Companies are forced to pay taxes they don’t pay and instead are faced with the unease of climate change and the pollution of industrial mass-produced waste by urbanization and pollution companies. ..

As I said above, the solution that a lot of people prefer is localization to globalization. This includes getting rid of the tax cuts that financial and business giants are currently enjoying. Localization means reducing our reliance on imported products and instead relying on in-house production. This is a measure that is declared as isolationism, protective trade, to protect the internal market. The government will end most of its support for large corporations and look back on funding.

Large food companies claim that in an increasingly dense world, the food industry is the only one that can meet the needs of a growing population. But the reality is that a small producer has flexibility on its side that large companies cannot. Small farmers in particular employ more workers because they use machines, because they are not mechanized like large companies and instead have to save labor. I am. In addition, few people know, but the reality is that small farmers can produce many more vegetables per square meter than large companies. Reason? Soil fertility is high because fertilizers and herbicides are not used in industrial quantities for forced use by large farmers. The biodiversity of small plots is greater and is not grown in a single culture as in agriculture. The productivity ratio is 3, 4 or 5 times. Energy sources also work decentrally and thus cover the required amount of energy.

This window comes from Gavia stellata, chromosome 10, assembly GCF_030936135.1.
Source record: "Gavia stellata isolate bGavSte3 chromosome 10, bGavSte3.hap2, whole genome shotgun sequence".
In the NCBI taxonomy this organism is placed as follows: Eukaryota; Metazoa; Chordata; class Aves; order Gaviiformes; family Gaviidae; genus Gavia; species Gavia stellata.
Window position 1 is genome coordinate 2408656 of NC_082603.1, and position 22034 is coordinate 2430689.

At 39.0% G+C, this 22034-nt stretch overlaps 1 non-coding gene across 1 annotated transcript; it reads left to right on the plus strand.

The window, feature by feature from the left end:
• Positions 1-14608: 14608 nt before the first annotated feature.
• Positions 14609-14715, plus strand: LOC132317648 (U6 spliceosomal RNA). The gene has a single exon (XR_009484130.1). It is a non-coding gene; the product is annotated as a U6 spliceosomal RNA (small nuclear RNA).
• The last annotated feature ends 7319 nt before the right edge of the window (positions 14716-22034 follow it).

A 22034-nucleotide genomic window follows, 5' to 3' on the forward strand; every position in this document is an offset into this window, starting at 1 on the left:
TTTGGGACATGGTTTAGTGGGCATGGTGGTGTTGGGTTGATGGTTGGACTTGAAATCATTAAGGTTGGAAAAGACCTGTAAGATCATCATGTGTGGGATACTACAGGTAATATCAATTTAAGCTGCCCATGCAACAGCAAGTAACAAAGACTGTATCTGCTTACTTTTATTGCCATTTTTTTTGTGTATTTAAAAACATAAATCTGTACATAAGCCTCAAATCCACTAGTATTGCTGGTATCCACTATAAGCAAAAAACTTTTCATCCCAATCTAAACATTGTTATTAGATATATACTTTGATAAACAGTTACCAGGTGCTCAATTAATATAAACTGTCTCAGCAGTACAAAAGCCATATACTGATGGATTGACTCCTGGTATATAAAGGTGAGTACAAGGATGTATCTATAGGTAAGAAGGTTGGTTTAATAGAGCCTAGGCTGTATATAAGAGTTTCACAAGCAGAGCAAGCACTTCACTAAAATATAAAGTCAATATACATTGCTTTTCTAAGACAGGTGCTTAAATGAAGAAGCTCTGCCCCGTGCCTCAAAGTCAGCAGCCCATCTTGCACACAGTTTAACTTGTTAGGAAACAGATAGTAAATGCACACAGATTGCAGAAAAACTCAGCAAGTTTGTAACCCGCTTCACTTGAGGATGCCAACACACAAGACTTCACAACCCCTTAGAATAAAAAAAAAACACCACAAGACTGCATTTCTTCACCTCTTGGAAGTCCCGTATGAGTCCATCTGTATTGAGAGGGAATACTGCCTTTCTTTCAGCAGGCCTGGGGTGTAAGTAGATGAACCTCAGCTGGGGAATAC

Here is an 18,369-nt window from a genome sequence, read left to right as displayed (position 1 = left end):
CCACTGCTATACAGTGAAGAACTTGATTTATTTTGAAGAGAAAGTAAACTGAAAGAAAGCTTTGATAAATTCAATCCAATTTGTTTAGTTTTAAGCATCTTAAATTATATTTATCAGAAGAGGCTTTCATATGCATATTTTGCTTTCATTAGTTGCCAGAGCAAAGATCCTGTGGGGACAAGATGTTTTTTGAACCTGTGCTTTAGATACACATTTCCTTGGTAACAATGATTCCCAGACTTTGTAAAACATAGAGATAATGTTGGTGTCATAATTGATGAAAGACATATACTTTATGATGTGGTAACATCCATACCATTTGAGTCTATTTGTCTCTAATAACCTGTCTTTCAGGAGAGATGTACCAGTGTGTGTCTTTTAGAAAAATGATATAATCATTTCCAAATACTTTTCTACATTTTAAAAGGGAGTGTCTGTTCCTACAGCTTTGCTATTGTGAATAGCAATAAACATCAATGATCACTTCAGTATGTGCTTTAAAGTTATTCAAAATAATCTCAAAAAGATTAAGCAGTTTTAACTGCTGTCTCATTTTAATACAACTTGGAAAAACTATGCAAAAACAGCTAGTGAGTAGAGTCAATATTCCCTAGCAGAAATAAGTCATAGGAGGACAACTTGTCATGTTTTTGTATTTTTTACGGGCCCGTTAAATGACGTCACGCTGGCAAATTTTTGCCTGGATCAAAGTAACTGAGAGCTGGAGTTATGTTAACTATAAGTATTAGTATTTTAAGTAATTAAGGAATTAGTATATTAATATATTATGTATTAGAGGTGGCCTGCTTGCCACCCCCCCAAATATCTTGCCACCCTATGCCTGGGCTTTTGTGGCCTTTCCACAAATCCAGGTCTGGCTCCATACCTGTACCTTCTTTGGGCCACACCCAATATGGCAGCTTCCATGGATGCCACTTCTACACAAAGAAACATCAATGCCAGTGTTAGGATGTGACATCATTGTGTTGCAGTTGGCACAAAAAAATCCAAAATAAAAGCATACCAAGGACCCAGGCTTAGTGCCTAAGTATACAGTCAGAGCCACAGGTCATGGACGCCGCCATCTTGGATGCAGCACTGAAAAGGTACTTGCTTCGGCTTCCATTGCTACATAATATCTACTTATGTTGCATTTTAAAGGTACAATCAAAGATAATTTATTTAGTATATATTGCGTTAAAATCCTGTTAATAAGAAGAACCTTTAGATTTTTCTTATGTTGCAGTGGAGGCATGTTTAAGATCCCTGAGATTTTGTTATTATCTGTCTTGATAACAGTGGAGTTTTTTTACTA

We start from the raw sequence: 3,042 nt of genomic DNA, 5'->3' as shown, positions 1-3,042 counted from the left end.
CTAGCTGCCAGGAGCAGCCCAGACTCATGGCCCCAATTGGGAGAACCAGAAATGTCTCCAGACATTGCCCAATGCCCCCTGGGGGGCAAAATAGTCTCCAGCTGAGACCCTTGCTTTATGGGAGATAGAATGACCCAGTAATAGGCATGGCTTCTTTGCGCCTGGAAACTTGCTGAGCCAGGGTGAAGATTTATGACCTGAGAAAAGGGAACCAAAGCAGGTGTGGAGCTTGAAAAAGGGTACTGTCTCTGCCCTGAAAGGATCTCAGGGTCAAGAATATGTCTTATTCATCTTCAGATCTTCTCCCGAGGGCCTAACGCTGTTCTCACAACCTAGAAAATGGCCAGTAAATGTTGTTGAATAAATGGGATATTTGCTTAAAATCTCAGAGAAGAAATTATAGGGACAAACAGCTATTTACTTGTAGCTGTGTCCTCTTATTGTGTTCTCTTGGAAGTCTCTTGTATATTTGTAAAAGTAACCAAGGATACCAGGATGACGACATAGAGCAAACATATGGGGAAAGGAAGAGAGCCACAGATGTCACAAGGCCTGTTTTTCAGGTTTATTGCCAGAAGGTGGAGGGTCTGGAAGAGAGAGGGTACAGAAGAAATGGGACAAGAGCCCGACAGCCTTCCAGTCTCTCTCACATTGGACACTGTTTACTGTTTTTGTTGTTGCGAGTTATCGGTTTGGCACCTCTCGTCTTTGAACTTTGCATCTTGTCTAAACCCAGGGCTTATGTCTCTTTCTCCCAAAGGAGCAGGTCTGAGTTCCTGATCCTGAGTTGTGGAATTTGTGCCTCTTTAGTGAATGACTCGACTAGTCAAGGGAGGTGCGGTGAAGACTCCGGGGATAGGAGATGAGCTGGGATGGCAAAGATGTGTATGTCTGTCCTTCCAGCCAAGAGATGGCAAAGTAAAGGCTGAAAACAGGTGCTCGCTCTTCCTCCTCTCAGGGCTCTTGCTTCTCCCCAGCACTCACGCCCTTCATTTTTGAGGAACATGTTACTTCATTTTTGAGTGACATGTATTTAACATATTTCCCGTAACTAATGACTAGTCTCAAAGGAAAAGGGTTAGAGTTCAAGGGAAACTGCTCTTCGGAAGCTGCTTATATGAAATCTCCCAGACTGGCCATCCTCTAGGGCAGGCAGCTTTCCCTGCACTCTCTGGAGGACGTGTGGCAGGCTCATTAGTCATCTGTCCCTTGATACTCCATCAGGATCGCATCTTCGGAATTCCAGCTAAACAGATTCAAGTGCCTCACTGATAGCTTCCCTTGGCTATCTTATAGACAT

The UK’s Transition Town movement has been described as the fastest experiment to be carried out in terms of the local economy. So far it has spread from the United Kingdom to Europe, the United States, and Australia.

Source: “The Economics of Happiness” video co-producer Helena N. Hodge 2011